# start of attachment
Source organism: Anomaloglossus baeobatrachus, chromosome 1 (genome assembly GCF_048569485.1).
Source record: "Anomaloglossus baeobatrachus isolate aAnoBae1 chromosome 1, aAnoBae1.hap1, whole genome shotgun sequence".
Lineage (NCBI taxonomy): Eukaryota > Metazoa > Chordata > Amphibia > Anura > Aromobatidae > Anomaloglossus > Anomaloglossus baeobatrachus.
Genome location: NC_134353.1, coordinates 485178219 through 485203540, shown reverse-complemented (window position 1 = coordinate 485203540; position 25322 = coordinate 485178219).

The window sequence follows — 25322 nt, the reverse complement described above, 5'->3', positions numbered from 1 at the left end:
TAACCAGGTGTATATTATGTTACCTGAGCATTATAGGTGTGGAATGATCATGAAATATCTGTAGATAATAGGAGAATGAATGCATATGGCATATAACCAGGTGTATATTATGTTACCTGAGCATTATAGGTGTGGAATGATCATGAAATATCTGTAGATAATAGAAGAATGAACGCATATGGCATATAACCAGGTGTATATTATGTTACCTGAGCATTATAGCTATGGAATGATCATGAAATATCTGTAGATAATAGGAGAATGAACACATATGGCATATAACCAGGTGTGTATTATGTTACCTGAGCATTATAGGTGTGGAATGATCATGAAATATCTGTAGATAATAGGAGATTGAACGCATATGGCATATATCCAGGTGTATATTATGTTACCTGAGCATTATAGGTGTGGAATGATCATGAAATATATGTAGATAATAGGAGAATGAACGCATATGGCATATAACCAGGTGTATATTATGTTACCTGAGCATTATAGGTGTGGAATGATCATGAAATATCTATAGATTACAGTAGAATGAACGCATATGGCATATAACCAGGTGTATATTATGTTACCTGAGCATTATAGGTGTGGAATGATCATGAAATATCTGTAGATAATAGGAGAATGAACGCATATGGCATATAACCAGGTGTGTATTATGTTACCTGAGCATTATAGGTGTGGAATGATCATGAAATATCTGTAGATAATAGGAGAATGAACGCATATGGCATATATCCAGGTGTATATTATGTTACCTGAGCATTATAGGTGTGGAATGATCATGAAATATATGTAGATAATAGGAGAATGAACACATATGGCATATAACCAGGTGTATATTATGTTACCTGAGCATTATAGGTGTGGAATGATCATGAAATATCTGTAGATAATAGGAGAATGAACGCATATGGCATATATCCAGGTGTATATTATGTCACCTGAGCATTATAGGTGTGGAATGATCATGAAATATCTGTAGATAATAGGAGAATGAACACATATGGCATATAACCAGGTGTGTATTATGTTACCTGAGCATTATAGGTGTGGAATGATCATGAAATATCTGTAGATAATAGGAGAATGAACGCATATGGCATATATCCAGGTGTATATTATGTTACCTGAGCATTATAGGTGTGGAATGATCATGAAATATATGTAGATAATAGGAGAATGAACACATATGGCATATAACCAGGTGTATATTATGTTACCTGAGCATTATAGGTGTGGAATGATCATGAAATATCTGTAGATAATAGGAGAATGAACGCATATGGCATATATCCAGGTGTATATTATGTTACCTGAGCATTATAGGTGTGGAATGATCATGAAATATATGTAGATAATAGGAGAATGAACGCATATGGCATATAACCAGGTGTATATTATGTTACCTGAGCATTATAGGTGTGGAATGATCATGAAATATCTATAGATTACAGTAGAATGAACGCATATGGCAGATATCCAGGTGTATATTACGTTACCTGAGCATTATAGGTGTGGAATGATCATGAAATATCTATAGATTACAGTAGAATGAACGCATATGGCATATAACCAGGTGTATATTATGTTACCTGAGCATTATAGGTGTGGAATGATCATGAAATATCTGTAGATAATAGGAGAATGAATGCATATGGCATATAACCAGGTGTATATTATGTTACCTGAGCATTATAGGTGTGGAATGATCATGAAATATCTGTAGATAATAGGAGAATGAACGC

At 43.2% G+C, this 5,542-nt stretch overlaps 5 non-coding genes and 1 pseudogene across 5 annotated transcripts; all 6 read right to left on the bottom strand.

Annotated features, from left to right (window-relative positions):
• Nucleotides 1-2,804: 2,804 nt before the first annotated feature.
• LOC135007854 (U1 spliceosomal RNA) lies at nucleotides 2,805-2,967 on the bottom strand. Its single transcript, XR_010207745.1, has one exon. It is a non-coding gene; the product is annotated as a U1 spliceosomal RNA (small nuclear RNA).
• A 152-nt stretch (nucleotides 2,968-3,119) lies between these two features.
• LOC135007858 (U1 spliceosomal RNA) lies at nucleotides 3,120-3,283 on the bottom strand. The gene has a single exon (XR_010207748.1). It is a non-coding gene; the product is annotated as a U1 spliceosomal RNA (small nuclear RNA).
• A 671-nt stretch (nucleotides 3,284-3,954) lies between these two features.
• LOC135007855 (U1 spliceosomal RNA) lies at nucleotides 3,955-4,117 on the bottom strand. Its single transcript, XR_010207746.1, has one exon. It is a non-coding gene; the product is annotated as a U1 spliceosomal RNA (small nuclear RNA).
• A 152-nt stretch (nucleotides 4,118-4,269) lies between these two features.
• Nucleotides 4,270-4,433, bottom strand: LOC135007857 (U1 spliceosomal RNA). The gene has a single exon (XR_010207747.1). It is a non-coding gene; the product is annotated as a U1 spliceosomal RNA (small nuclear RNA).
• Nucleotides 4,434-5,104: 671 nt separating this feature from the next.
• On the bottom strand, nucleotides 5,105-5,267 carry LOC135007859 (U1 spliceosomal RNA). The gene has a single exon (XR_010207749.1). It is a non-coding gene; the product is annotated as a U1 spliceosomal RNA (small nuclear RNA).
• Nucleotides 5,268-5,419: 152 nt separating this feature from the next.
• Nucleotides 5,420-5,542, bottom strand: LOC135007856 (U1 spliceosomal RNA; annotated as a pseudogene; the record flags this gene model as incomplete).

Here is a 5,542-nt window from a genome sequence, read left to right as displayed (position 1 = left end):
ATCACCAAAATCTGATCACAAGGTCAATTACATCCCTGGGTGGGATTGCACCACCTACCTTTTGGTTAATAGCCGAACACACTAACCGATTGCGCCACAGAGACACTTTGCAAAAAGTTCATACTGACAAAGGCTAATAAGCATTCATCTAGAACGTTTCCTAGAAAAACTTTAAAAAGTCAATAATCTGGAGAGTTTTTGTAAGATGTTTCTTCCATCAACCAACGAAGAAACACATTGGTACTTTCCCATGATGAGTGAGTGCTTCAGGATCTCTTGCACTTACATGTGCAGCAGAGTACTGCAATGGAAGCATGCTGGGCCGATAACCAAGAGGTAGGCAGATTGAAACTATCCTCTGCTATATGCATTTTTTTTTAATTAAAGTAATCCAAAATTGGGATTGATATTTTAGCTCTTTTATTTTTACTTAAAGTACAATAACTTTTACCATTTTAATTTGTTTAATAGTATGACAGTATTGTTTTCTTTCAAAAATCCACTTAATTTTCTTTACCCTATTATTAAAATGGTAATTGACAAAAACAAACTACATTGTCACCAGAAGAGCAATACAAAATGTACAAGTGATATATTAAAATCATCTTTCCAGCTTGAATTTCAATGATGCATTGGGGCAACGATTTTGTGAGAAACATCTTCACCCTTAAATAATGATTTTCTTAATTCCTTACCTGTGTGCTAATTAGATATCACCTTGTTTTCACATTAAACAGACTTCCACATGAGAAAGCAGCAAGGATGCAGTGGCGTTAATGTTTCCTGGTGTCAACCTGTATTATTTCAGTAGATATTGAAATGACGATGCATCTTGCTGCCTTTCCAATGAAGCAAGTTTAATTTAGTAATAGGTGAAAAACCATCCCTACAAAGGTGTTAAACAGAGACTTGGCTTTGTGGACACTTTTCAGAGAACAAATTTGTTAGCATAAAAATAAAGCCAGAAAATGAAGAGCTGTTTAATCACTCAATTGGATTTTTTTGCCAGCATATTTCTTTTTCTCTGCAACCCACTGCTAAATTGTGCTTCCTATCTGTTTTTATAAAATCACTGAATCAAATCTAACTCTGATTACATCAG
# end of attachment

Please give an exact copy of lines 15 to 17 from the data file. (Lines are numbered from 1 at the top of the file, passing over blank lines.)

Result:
• A 152-nt stretch (nucleotides 4,118-4,269) lies between these two features.
• Nucleotides 4,270-4,433, bottom strand: LOC135007857 (U1 spliceosomal RNA). The gene has a single exon (XR_010207747.1). It is a non-coding gene; the product is annotated as a U1 spliceosomal RNA (small nuclear RNA).
• Nucleotides 4,434-5,104: 671 nt separating this feature from the next.